Perhaps part of the reason so many consumers feel overwhelmed by life insurance is the sheer number of options they face once they decide to start a new policy.
For the most part, policies fall into two distinct categories: term life insurance and whole life insurance. While the former offers coverage for a predetermined period of time, whole life insurance extend the full length of the policyholder’s lifetime and provides an inherent cash value against which the insured can borrow money. Within that, there is a lot of room for customization based on your specific needs.
Let’s delve a bit deeper into some of the different types off whole life insurance that you might have available to you.
If you would like to learn more about your life insurance options, a AAA insurance agent will be happy to help.
Universal Life Insurance
One of the most common types of whole life insurance, this option allows policyholders to adjust their premiums – or at least, the portion that goes toward their plan’s cash value – to a certain degree. Naturally, this affects the resulting death benefit accordingly, but it provides an attractive flexibility to consumers who anticipate that their financial needs will shift over the years. If you’re looking for a policy that combines the best aspects of both the highly flexible term plans and the long-term protection of whole life, this is your best bet
Variable Life Insurance
This type of whole life gives policyholders the opportunity to allocate the cash value of their plan toward specific investments they may hold elsewhere. The frequency with which you are able to change these settings may vary based on your provider, and you do run the risk that poor management of your policy could spell disaster for your plan’s cash value. Still, there’s no better way to comprehensively manage all your long-term assets in one fell swoop. Just be careful not to deplete your cash value, or you might wind up with a death benefit too low to provide adequate financial protection for your family.
A word about hybrid policies: While universal and variable life insurance are two of the most popular different types of whole life insurance, many other providers will offer plans that combine various elements of all three. Whichever plan you select, be sure that you explore all your options and understand the full extent of its features before committing to it. Better yet, reach out to an insurance professional to answer any questions you might have.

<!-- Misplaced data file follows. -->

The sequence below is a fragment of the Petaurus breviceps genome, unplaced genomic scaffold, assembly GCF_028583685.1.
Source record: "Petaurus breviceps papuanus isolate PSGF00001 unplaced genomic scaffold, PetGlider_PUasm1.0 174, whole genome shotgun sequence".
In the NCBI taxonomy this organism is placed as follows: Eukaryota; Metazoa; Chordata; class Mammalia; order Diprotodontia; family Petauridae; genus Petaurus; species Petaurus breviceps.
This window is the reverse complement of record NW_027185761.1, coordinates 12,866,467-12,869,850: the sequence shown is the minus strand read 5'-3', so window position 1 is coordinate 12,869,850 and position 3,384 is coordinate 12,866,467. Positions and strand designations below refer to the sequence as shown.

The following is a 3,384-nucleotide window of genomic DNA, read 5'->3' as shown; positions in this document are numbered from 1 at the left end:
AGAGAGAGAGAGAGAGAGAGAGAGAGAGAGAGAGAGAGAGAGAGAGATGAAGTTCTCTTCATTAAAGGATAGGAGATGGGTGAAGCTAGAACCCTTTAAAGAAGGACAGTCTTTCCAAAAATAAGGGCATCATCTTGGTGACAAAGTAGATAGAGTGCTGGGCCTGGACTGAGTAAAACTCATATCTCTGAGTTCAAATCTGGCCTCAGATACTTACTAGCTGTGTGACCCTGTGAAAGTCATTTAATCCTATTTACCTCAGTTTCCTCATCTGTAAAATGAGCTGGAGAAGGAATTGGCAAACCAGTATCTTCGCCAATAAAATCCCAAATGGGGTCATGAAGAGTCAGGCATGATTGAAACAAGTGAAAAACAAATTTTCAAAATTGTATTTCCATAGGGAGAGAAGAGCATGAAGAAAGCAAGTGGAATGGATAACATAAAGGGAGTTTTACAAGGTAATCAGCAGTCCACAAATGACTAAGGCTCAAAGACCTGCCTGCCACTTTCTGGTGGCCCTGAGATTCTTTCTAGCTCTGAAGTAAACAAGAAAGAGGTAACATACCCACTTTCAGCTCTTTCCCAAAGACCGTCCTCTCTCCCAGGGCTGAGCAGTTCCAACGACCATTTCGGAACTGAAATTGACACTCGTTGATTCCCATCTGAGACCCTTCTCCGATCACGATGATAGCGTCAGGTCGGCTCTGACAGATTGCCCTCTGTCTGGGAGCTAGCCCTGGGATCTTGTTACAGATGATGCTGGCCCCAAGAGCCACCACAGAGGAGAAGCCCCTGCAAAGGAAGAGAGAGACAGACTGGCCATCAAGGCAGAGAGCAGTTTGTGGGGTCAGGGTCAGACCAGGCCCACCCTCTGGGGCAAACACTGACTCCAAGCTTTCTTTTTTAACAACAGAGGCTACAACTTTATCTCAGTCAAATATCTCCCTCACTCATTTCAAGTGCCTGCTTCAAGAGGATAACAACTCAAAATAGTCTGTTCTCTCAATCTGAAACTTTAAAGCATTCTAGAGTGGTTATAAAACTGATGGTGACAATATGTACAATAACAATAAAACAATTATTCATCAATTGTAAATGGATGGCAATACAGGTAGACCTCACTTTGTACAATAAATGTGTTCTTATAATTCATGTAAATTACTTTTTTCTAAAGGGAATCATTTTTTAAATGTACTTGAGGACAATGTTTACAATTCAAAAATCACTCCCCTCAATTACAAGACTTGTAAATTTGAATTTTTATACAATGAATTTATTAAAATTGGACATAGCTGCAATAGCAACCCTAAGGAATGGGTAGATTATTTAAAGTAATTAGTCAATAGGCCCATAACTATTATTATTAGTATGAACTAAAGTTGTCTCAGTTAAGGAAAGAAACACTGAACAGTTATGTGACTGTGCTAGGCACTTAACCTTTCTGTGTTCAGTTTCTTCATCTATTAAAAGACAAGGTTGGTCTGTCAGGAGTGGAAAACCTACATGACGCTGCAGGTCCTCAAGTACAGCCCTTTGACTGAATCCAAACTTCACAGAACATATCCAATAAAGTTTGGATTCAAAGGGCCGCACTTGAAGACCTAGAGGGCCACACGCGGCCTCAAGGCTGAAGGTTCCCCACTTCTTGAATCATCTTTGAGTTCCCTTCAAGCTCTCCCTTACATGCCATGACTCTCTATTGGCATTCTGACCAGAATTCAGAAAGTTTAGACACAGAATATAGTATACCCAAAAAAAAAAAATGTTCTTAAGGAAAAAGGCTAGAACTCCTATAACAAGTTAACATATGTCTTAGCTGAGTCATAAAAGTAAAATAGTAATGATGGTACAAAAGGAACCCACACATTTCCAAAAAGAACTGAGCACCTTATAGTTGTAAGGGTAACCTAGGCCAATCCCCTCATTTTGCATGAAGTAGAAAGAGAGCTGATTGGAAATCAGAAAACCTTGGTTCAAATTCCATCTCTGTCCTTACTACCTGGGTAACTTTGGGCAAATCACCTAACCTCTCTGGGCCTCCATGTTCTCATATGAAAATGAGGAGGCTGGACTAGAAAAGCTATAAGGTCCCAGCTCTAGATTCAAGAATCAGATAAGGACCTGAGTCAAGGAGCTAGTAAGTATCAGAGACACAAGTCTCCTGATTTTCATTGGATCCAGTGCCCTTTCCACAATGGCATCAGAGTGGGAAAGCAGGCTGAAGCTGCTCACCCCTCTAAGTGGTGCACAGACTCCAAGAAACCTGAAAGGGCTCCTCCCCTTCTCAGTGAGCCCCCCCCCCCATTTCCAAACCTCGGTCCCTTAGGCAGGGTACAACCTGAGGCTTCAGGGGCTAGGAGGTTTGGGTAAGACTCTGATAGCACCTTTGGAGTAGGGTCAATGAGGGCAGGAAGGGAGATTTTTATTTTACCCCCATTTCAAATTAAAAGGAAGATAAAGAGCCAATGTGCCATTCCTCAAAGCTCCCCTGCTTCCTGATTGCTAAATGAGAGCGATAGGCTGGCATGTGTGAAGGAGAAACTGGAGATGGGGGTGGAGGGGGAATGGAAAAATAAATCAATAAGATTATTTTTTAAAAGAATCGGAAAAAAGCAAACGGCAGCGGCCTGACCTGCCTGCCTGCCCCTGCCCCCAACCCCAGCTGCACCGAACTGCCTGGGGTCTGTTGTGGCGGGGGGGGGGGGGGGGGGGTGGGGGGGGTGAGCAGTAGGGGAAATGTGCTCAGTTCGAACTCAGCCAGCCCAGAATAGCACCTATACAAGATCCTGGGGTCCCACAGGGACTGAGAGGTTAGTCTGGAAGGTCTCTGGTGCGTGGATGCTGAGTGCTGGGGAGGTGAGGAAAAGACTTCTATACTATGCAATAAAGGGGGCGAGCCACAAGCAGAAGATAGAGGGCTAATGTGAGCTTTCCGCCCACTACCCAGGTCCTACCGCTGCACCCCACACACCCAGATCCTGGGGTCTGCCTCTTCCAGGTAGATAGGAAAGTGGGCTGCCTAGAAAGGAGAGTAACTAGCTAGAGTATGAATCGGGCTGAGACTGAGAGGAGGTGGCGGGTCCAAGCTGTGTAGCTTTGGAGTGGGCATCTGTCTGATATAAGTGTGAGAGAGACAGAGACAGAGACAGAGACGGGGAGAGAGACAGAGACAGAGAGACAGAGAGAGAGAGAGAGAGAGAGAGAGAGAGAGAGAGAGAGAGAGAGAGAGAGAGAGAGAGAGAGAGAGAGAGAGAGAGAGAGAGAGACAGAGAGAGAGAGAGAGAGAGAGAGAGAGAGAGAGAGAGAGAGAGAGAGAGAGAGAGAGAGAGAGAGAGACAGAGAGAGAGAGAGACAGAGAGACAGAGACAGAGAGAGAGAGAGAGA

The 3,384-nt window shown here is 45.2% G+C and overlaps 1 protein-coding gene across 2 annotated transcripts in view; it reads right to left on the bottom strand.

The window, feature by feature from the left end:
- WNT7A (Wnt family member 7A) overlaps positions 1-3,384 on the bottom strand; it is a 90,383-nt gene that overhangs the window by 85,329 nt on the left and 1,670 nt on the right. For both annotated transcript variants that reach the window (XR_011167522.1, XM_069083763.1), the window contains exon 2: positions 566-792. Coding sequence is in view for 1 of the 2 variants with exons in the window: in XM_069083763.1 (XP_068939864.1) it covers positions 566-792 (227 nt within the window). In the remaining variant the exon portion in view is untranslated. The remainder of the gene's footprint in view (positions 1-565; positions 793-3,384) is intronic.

A Whole World of Options
With as much customization as whole policies offer, there is a seemingly endless array of different types of whole life insurance. Truly, there is a plan perfect for every prospective policyholder out there. Here are just a few you might want to consider:
Single premium: Although the vast majority of life insurance plans rely on regular premium payments, this type sees the policyholder contribute a single lump sum toward the plan upfront. No longer will you have to deal with the hassle of monthly or annual payments. On the other hand, you need to be able to afford the hefty one-time fee that this selection requires.
Indeterminate Premium: If you’d prefer a policy with more mutability, an indeterminate premium plan might be right for you. Rather than having a steady premium cost, your annual payment could change each year, though you will typically be bound to a maximum premium payment regardless of your customization.
Participating/Non-Participating: Serving as a kind of partial owner, the holders of a participating policy have the chance to receive a part of the provider’s profits. This variation is particularly associated with mutual life plans and stands alone as one of the few to blur the line between insured and insurer. Likewise, a non-participating plan is any that fails to include a partial ownership feature and which will not distribute profits back to policyholders under any circumstance.
Economic: This type of plan shares characteristics with a participating policy, in that both offer dividend payments to the insured. However, an economic whole life plan contributes these payments directly to a separate term life policy, rather than offering them wholesale to policyholders. On the plus side, this only serves to boost the overall death benefit amount. Think of it as an additional way to pay into your coverage without having to give it a second thought.
Joint and Survivor Annuity: Nearly all life insurance plans cover the death of a single individual, but this type actually protects two people. Most often joint and survivor plans are used by couples to provide financial support to their children, as they don’t provide a death benefit until both policyholders have passed away. Because of their extended life, these plans can be available at surprisingly low rates, making them an attractive option for young families in particular.
Are you ready to invest in your family’s future with a whole life insurance plan?